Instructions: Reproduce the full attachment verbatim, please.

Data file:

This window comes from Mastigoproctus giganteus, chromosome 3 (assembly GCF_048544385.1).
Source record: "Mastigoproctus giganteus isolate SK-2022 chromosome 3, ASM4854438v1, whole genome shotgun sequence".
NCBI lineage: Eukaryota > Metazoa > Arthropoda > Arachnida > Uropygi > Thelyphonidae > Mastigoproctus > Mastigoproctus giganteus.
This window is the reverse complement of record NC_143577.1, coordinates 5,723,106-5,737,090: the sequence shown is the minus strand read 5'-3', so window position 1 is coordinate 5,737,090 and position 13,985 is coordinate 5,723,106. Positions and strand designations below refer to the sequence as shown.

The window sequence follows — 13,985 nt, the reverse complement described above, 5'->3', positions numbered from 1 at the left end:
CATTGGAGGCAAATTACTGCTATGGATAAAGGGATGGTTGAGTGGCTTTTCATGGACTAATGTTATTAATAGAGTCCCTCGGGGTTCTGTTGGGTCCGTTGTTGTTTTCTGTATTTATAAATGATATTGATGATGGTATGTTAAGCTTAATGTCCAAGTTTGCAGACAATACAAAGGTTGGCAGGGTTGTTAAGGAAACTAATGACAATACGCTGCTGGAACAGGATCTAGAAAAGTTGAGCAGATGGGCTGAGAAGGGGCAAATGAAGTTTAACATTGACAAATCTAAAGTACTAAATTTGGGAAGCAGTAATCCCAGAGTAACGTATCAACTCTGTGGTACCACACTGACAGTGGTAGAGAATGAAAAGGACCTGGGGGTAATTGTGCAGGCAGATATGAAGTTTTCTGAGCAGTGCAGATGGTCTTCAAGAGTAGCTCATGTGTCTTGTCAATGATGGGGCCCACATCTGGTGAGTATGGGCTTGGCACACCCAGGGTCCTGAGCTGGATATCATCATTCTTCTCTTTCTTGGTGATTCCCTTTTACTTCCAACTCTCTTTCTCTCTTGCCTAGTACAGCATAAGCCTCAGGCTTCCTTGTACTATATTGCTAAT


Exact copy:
This window comes from Mastigoproctus giganteus, chromosome 3 (assembly GCF_048544385.1).
Source record: "Mastigoproctus giganteus isolate SK-2022 chromosome 3, ASM4854438v1, whole genome shotgun sequence".
NCBI lineage: Eukaryota > Metazoa > Arthropoda > Arachnida > Uropygi > Thelyphonidae > Mastigoproctus > Mastigoproctus giganteus.
This window is the reverse complement of record NC_143577.1, coordinates 5,723,106-5,737,090: the sequence shown is the minus strand read 5'-3', so window position 1 is coordinate 5,737,090 and position 13,985 is coordinate 5,723,106. Positions and strand designations below refer to the sequence as shown.

The window sequence follows — 13,985 nt, the reverse complement described above, 5'->3', positions numbered from 1 at the left end:
CATTGGAGGCAAATTACTGCTATGGATAAAGGGATGGTTGAGTGGCTTTTCATGGACTAATGTTATTAATAGAGTCCCTCGGGGTTCTGTTGGGTCCGTTGTTGTTTTCTGTATTTATAAATGATATTGATGATGGTATGTTAAGCTTAATGTCCAAGTTTGCAGACAATACAAAGGTTGGCAGGGTTGTTAAGGAAACTAATGACAATACGCTGCTGGAACAGGATCTAGAAAAGTTGAGCAGATGGGCTGAGAAGGGGCAAATGAAGTTTAACATTGACAAATCTAAAGTACTAAATTTGGGAAGCAGTAATCCCAGAGTAACGTATCAACTCTGTGGTACCACACTGACAGTGGTAGAGAATGAAAAGGACCTGGGGGTAATTGTGCAGGCAGATATGAAGTTTTCTGAGCAGTGCAGATGGTCTTCAAGAGTAGCTCATGTGTCTTGTCAATGATGGGGCCCACATCTGGTGAGTATGGGCTTGGCACACCCAGGGTCCTGAGCTGGATATCATCATTCTTCTCTTTCTTGGTGATTCCCTTTTACTTCCAACTCTCTTTCTCTCTTGCCTAGTACAGCATAAGCCTCAGGCTTCCTTGTACTATATTGCTAAT